Sunday’s Horizon includes four essays on the 5oth anniversary of the March on Washington.
Jeff Artis, president emeritus of the Roanoke chapter of the Southern Christian Leadership Conference, writes in “Marking Roanoke’s progress in realizing MLK’s dream:
Fifty years ago, Dr. Martin Luther King Jr. gave his famous “I Have a Dream” speech during the 1963 March on Washington. It is one of the greatest speeches ever given. Certainly, the speech is a checklist on whether or not America has lived up to or is living up to its creed of “liberty and justice for all.”
If a report card could be given 50 years later, what would it look like? Specifically, what would that report card look like in regard to King’s dream in Roanoke? Continue reading.
Timothy J. Heaphy, United States Attorney for the Western District of Virginia, writes in “Safe communities: today’s civil rights challenge”:
Fifty years ago, Dr. Martin Luther King Jr. stirred the hearts and hopes of a nation when he stood before thousands in Washington and described his dream of a world in which “justice rolls down like waters, and righteousness like a mighty stream.” As we celebrate the golden anniversary of his delivery of those powerful words, we have an opportunity to evaluate how our modern pursuit of justice compares to King’s vision.
While today’s world is demonstrably more just than it was in 1963, we cannot credibly claim to have achieved King’s dream of an equal opportunity society. Continue reading.
Bill Tanger, a business owner, conservationist and lifelong activist living in Botetourt County, writes in “A half century later, the dream lives on”:
The country was embroiled in civil rights issues in the early ’60s. It was a time of Freedom Riders, Malcolm X, Bull Conner and his dogs, churches blown up and civil rights workers murdered and missing. The pressure was building, but the solution was unknown.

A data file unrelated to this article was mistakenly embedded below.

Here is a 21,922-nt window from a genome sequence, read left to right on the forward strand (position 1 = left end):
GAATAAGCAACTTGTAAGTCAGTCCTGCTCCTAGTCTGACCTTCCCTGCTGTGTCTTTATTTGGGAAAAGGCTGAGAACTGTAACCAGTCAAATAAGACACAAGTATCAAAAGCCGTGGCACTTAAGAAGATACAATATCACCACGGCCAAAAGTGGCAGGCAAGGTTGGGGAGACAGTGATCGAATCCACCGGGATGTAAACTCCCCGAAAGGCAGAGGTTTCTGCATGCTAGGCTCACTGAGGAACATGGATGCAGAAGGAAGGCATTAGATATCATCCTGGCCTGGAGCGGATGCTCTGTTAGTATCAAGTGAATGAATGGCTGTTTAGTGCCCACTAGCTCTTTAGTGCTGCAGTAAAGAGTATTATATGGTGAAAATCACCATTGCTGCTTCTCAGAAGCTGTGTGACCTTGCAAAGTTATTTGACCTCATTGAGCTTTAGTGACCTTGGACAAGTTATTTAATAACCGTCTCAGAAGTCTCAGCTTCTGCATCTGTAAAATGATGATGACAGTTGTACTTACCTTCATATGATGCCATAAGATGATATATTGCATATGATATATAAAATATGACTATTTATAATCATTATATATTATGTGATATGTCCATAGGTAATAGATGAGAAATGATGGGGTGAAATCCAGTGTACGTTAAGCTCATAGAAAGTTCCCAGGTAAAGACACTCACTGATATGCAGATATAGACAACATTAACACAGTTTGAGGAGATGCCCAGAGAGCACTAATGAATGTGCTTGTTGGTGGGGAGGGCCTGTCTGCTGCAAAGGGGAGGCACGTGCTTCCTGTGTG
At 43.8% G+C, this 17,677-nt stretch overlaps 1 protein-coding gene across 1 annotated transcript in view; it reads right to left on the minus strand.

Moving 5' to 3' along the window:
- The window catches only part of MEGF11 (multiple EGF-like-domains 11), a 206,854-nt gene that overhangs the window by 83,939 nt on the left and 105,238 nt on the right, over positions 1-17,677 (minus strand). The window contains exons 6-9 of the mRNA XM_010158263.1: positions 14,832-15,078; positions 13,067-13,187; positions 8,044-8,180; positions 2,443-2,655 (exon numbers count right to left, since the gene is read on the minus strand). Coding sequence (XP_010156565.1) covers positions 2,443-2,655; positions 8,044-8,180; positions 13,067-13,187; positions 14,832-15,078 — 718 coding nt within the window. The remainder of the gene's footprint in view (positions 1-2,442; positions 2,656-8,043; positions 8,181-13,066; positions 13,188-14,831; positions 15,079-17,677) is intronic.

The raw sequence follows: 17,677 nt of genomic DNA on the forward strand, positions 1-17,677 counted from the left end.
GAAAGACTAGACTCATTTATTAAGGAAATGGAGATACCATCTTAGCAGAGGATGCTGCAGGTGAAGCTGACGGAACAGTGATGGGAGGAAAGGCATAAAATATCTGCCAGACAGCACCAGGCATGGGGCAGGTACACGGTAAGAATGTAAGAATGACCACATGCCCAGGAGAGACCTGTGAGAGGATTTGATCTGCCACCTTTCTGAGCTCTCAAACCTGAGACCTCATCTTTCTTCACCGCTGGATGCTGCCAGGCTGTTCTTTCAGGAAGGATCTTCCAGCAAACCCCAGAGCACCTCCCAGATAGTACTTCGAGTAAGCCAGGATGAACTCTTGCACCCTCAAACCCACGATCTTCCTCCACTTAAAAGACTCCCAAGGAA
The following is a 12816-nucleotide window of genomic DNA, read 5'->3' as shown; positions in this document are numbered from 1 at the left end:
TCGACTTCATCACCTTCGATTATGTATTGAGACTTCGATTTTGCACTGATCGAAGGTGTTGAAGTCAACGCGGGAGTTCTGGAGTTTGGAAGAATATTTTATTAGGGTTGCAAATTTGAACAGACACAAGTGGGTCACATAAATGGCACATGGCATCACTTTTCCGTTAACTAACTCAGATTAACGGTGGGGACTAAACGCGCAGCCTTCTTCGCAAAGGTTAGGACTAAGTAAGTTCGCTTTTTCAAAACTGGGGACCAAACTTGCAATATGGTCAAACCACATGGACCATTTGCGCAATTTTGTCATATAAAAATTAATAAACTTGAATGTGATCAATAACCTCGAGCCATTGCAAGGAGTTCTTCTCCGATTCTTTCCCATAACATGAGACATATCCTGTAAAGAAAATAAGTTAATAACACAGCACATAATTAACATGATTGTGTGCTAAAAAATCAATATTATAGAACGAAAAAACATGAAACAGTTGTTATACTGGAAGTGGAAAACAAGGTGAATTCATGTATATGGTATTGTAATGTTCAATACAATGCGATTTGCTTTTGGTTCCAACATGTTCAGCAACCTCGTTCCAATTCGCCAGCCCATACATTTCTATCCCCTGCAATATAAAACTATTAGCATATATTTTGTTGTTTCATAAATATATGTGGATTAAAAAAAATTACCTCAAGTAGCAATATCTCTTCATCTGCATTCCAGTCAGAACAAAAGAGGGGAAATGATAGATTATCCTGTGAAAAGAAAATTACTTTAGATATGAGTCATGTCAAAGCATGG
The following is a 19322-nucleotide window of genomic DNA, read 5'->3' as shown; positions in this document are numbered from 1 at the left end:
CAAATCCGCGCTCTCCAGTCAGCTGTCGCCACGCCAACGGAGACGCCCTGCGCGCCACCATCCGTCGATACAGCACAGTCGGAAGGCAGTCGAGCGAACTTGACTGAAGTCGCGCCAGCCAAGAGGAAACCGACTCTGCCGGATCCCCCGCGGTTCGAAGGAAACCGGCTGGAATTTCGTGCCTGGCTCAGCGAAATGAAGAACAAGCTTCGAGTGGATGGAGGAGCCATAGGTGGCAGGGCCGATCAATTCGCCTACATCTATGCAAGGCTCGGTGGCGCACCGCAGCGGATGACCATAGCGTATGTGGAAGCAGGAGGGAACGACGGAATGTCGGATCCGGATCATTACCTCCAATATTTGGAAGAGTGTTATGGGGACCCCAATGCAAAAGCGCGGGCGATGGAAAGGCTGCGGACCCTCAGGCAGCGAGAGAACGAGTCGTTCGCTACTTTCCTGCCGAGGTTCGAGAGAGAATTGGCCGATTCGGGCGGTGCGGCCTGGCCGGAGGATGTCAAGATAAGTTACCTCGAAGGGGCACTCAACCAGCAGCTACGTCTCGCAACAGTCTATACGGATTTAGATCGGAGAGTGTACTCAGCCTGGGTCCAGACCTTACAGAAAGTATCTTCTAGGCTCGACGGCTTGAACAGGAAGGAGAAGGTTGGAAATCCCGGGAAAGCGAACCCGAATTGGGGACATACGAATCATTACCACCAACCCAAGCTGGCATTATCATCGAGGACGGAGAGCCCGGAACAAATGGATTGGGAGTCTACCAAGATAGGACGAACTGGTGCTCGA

On June 11, 1963, President Kennedy called for a Civil Rights Act. A. Phillip Randolph of the Brotherhood of Sleeping Car Porters, who had originally called for a march on Washington in 1941, called again for a new march on Washington.
Later that month, the call went out for a march on Washington for jobs and freedom. Continue reading.
Betsy Biesenbach, of Roanoke, is a freelance writer, title examiner and author of “Bits O’ Betsy Biesenbach.” She writes in “We’ve become our own oppressors”:
A few years ago, a black friend told me a story about working the polls with an older white woman from one of Roanoke’s more well-to-do neighborhoods. They chatted politely for a while, and then the subject of race came up. My friend said the woman told her how happy she was that the civil rights movement was over and done with, that black people have the same rights and opportunities as whites, and that we can all move beyond that ugly period in our history.
My friend was dumbfounded. She had moved to Roanoke as a child to live with relatives in the 1960s, when the county she lived in closed the public schools rather than integrate them. Being separated from her parents had a life-long impact on her, and although she now holds down a professional position, has a nice home and the kind of life her parents and grandparents could only have dreamed of, she does not see the world through the same rose-colored glasses. Continue reading.